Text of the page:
Wednesday, August 5, 2015

Softness and Light

I mentioned in an earlier post that my aunt had entered respite care. We have known she was ill for a year or two, but now there are no more ways to improve her condition. She lives halfway across the country, and we've never visited much, just kept up on facebook, at the holidays, and through notecards. So a lap quilt, I felt, was in order.

She has always loved pastels. I started by fishing out the pastels from my hundreds of pre-cut lozenges, which I made in a "productive" moment. From these I made a six-pointed star and then pieced together the pink background. You can see the ghost of tumbling blocks, as always with six-pointed stars, but I chose not to accentuate that.

Instead, I imported some of the goodness from my kitchen, where my husband has been nurturing monarch caterpillars into chrysalis and then butterfly form. He bought his first set of 65 tiny caterpillars from Monarch Watch about 1 month ago, and another batch is in the mail...

For a while there, all I could think about was the wonder of caterpillars gorging themselves on milkweed, forming a gold-crowned chrysalis, then emerging, as winged creatures...

I hoped to share that sense of wonder, poignancy, and even promise with my aunt.

 You may notice that the quilting is rather dense. It was a tight angular meander that produced the softest quilt I have ever produced! Is it true that tightly quilting results in a very soft and gentle hand?

The back of the quilt: pure Kaffe eye candy nectar!
UPDATE: My mom was visiting my aunt when the quilt arrived in the mail; in fact it was Mom's birthday! I received a sweet phone call from my aunt, who (my mom reports) took a nap taken under it that afternoon!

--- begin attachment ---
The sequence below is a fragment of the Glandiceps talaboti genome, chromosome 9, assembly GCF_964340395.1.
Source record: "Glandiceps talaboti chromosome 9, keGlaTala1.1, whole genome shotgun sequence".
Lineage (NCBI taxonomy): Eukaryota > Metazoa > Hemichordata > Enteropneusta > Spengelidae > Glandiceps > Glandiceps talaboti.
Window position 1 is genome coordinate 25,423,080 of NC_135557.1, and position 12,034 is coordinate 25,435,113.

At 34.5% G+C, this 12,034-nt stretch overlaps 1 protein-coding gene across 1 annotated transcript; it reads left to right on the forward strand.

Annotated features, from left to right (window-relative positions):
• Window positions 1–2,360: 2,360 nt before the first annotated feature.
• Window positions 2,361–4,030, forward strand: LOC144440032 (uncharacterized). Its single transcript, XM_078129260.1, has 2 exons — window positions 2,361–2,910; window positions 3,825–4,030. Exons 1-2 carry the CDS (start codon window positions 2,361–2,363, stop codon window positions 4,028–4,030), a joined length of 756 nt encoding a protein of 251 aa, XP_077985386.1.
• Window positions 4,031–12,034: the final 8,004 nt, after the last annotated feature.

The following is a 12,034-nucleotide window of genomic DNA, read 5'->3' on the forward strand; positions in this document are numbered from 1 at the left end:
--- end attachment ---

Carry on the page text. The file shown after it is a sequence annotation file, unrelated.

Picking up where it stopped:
Sunday, August 2, 2015

Rail Fence Quilt

The rail fence quilt described in my last post is done, all but the binding! It's 66" x 84", about right for a twin size bed.

I honestly don't know where this came from. All of a sudden, it was Saturday night last weekend, and I was making 2" wide strips in threes, and cutting 5" squares (in hindsight, I think 2.5" wide strips and 6.5" squares might make for a quicker "scrap" quilt).

I do know that earlier in the week, I had looked at this photo on my Pinterest patchwork board, and mentally worked out some dimensions for blocks.

But, as for choosing colors, it was all a blur. I used up 3 old shirts of my husband's. This must have been a big impetus. Get those shirts out (they don't sit well on the shelves)! Can you see them? Blue-gray with Hawaiian flowers, light gray with charcoal and blue flowers, and blue plaid:

What made it exciting was the use of this upholstery fabric I got for like $2 a yard on ebay. From a distance, it is intimidating:

But as I've heard it said, "no fabric is ugly; it just isn't cut into small-enough pieces." And those purply blues, sea greens, reds and greens (I avoided the yellow) made it a pleasure to arrange the blocks. On a closeup level, there's always something going on:

My only regret is that I didn't stand back enough. For some reason almost all of my "lights" aligned vertically (I was focusing on making sure the reds were okay).

But it's okay. How often do we look at a quilt from a distance, anyway? I'm giving this to a young man who is institutionalized for schizophrenia. I think it is soothing, manly, and interesting to spend time looking at. He is a kind, gentle person. 

I also think I'm going to crank out a few more rail fence quilts in the future!